Category Archives: Theology
Will’s recent post of a tweet about atheists reminded me to post this short post.
So here’s a little truth: the early Christians? To a man, atheists. Medieval Christians, when the West was called Christendom? Mostly not atheists. Will and I, especially when we visit our respective capitals we’ll call Mordor? Definitely atheists.
As Will’s post pointed out, atheism doesn’t mean “no God” but rather “against God.” Early Christians were all atheists when they would go to speak in cities, especially Greece. They spoke “a theos”, against the gods of the particular city that they were visiting, the ruling religion of the place. That they won all the Greek-speaking lands to Christ is one of the great victories of rhetoric and dialectic.
Will and I are sickened by the un-Christian world. Posts of girls mutilated after surgery reveal the asexual nature of the demons who have pushed this evil on parents whose secularism or weak Churchianity have left them defenseless against it. Those demons worship their lord, Satan, and they’ve gained a following amongst our secular elites.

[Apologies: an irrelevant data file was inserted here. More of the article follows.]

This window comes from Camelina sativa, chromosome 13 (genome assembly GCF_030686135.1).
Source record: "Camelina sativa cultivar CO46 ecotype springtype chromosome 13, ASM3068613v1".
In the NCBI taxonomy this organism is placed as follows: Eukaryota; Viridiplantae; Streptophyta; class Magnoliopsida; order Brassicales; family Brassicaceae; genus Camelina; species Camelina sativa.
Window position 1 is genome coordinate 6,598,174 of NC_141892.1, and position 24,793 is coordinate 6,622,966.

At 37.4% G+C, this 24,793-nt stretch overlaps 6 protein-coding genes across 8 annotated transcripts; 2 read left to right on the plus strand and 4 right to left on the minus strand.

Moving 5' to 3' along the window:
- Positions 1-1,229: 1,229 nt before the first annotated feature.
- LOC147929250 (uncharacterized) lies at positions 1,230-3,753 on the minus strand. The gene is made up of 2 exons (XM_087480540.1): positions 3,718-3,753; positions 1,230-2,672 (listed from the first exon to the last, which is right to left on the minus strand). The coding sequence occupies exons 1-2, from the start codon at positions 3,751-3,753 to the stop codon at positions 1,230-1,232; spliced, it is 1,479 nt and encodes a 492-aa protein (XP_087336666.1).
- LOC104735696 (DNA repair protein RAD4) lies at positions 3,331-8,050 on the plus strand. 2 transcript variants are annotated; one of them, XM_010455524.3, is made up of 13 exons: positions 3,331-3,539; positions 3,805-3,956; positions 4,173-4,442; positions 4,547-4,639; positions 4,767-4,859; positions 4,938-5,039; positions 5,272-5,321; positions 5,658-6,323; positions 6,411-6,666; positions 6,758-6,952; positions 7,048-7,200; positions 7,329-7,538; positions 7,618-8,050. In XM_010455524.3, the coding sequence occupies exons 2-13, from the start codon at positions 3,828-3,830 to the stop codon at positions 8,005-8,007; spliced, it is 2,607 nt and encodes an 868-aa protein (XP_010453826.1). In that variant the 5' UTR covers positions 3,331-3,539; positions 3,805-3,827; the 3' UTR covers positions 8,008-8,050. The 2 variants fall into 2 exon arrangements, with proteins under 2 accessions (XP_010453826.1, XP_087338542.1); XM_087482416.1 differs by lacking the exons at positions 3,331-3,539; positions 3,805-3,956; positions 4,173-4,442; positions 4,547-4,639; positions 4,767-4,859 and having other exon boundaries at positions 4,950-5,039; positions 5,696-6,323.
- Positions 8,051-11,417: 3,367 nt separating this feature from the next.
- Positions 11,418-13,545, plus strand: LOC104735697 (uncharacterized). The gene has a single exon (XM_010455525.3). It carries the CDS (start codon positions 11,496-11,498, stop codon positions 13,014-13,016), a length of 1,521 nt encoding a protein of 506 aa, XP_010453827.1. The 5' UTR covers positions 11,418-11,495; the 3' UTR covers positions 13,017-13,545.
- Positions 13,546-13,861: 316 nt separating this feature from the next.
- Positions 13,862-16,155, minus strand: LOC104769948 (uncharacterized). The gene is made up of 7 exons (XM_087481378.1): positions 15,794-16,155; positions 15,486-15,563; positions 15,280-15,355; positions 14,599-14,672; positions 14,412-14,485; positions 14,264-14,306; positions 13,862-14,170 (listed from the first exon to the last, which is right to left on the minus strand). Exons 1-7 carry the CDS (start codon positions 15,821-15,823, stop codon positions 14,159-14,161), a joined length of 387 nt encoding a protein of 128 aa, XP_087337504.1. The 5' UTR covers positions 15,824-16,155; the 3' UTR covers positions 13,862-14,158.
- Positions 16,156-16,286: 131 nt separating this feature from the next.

The gods of DC, and of Ottawa, and of most of the cities of the former Christendom are not Christian. They’re not even Jewish or Muslim, our Abrahamic co-religionists who don’t yet have the full story. When we go into those places we are atheists, because worshipping their gods will lead to chaos on earth and soul death.
We have far more in common with our fellow reactionaries of other Christian traditions than we do with proggy ostensible fellow traditionals
We have the Faith itself in common with each other; we don’t, with progs who falsely claim to be Christian .
Should male and female double cousins born to parents who are twin brothers and twin sisters intermarry?
Okay, this is a fun theological debate post of sorts.
So, I saw the story embedded in this post I just put on on one of my other blogs:
It got me thinking, if each of those brothers ends up having a sister, if each sister marries their male cousin, they’ll be marrying a genetic brother, which increases their chances of genetic defects if they have offspring, but it doesn’t technically violate the Leviticus prohibitions on incest nor, say, the thus-derived consanguinity prohibitions of the old Anglican book of prayer.
Still, should Christians generally, and the Church in particular, advise Christian young people in this likely highly unique (potential) situation of such potential dangers, and strongly discourage them from proceeding?